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Renaissance Market Commission gets Council reprieve

Monday, June 23, 2008 by Austin Monitor

The Austin City Council is giving members of the commission overseeing the Renaissance Market at 23rd St. and Guadalupe one more opportunity to adopt the standardized bylaws the Council has approved for all the city’s boards and commissions. The Council had been set to dissolve the Renaissance Market Commission on Thursday, but postponed that action at the urging of Mayor Will Wynn after complaints from the commission members and vendors.

 

The commission so far has failed to adopt the new bylaws standardizing the size of the commission, setting a time limit on the years of service for members, and clarifying the definition of and need for a quorum. Acting Assistant City Manager David Lurie told the Council that establishing a quorum for that particular commission has posed a problem. “For the past eight years, Council has been unable to recruit enough members to fill the board. In 2007, the board met 8 of 12 times without a quorum,” he wrote in a memo to the Council and City Manager. Since the Commission reviews applications from vendors seeking licenses to sell their products at the market, Lurie noted, “there have been delays because the board did not have quorum and could not officially meet.”

 

Representatives of the commission told the Council on Thursday they had not realized they were facing a deadline to adopt the new bylaws. “We ask that you reject this bad idea of the abolishment of the commission and allow us to follow the process of getting good and legal bylaws that will allow our commission to function properly and effectively,” said Commissioner Michael Kleinman. He said the current members had several problems with the standardized bylaws, including the definition of a quorum, and had hoped to get an amendment after presenting their case before the Council’s Audit and Finance Committee. He also objected to the way the issue of the bylaws had been handled by the staff of the Parks and Recreation Department, complaining that Commissioners were given short notice that their group was to be dismantled. “Half of our commission is out of the country and staff knew this,” he said. “The least they could have done is tell us they were recommending abolishment.”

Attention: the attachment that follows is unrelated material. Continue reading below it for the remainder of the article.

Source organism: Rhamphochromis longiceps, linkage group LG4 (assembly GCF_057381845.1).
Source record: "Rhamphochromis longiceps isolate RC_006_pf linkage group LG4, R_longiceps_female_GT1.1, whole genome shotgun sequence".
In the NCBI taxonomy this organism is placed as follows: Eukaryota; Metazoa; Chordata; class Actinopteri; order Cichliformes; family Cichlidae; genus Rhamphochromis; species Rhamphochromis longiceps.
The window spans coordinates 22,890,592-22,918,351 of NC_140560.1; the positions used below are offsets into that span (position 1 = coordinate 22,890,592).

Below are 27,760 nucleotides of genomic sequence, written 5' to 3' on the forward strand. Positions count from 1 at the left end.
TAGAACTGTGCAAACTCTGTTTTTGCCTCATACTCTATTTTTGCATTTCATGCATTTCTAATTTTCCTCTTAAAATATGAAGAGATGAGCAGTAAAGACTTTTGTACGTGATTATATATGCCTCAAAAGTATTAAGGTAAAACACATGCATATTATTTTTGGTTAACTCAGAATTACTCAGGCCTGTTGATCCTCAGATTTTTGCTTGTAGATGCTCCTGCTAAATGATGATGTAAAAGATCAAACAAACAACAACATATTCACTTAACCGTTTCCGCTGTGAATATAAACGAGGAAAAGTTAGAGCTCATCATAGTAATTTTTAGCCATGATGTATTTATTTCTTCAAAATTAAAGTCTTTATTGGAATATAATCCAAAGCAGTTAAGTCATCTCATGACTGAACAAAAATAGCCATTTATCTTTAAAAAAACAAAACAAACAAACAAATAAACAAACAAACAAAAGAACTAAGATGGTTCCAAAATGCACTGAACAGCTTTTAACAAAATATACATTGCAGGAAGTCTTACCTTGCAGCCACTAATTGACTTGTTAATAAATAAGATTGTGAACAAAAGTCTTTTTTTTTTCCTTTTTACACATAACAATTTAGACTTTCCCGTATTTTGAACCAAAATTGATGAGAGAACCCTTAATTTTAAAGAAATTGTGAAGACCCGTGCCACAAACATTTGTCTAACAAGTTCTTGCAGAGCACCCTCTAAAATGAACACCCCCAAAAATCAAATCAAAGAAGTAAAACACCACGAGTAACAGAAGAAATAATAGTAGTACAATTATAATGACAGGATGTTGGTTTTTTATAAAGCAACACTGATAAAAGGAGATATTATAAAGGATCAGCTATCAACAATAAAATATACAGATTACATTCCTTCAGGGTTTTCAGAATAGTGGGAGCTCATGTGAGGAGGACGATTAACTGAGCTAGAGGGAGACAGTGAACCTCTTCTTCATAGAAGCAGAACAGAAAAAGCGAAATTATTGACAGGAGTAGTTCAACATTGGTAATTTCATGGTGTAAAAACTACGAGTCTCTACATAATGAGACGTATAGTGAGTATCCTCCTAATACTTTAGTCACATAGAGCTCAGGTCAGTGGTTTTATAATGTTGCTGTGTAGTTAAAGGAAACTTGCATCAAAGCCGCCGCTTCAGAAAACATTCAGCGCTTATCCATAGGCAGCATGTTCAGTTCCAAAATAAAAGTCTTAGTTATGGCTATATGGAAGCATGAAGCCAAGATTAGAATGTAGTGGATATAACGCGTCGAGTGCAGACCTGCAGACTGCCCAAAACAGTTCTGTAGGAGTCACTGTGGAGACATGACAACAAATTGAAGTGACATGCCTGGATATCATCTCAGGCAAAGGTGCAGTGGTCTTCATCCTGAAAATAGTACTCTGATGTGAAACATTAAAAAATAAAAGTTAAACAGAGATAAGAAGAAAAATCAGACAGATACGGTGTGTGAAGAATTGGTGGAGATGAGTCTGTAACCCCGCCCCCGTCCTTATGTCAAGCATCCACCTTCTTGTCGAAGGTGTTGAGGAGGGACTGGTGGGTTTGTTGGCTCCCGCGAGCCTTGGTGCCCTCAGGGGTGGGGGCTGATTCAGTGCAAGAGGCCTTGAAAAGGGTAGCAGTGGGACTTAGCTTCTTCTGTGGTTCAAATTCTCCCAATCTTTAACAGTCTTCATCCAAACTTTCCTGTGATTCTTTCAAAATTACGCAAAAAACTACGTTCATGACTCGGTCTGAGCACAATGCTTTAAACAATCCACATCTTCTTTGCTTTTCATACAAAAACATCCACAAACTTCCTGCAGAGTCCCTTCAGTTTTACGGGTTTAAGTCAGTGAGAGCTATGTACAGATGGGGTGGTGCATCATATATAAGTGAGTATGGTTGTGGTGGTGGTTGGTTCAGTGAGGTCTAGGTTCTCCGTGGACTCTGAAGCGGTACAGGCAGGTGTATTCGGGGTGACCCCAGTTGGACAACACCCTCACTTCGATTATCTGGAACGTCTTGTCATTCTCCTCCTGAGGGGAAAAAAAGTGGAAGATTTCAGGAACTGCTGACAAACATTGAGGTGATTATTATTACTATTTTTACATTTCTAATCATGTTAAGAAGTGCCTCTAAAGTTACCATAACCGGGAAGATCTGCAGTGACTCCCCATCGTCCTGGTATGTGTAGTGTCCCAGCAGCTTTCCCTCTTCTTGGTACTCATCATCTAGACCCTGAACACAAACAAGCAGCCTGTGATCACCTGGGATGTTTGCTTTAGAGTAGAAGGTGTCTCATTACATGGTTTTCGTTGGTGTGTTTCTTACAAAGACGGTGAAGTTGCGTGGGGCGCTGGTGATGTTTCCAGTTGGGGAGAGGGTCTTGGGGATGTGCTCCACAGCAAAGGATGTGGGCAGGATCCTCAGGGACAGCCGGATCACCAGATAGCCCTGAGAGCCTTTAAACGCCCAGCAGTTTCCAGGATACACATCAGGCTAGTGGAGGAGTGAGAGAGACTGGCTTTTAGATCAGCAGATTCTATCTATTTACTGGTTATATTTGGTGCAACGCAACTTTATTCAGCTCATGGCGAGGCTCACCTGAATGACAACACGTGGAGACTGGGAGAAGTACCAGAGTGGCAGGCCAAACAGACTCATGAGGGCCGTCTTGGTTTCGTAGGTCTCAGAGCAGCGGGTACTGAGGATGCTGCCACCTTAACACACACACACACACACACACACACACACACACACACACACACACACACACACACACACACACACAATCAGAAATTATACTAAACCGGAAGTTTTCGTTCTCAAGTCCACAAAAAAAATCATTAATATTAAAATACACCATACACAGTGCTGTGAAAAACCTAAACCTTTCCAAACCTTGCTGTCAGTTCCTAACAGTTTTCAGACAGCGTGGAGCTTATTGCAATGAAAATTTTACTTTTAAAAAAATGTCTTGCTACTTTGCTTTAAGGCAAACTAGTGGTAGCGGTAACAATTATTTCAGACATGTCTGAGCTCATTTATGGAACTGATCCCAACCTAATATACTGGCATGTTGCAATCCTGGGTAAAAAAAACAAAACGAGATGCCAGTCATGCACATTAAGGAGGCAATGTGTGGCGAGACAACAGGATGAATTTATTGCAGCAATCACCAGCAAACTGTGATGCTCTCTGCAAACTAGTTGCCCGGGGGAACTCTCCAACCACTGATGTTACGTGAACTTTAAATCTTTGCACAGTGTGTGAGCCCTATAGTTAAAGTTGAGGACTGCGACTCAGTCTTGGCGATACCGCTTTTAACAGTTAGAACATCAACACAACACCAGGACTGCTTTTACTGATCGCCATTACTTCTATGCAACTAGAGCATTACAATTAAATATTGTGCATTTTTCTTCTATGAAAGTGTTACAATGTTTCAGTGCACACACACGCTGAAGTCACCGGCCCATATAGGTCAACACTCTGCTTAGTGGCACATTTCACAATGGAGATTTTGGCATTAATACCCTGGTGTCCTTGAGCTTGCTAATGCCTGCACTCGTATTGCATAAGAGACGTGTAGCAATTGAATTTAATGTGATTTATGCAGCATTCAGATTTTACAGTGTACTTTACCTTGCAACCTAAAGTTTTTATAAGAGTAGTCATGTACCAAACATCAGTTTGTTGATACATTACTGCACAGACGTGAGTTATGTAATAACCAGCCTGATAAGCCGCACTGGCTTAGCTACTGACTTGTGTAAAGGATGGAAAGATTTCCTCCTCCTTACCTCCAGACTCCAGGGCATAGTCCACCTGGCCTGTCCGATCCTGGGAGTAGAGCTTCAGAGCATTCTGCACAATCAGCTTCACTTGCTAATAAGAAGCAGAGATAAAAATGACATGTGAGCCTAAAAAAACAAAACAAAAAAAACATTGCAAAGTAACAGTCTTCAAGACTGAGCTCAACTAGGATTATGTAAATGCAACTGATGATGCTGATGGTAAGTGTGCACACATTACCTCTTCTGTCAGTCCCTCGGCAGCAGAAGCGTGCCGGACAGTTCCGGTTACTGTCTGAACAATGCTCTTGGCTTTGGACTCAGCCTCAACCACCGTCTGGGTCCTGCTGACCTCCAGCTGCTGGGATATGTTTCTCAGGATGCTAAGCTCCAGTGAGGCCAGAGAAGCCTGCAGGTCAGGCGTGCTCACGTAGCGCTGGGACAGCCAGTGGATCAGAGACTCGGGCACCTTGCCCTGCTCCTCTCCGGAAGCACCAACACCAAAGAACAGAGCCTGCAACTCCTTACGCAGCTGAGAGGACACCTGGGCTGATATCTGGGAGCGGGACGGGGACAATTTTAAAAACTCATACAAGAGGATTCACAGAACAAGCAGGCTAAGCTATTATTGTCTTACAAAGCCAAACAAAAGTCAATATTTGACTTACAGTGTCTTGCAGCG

Some vendors also spoke up for the commission, telling the Council the group did much more than review permits for vendors. “They’ve done a great job for us in protecting and beautifying the market, and they help us resolve any issues we have,” said artist Jennie Bennett. “I feel like they give us the time attention and focus that I feel like the city staff wouldn’t have the time for.” Silversmith Randy Eckels concurred, telling the Council, “We need these people very desperately.  They have a lot of heart, they understand our problems, they have long experience with the market.”

 

The Council agreed to postpone action on dissolving the commission, but with a stern warning from the Mayor. “Over the last few months we have slowly been bringing all these boards and commissions into this uniform structure, having the same bylaws for example for all the boards and commissions. A handful of boards and commissions have refused to accept our uniform bylaws,” he said. “If a board or commission refuses to accept our uniform bylaws, we’re going to do away with them. We’re going to make sure that the citizens and this city are not liable for the way boards and commissions operate.”

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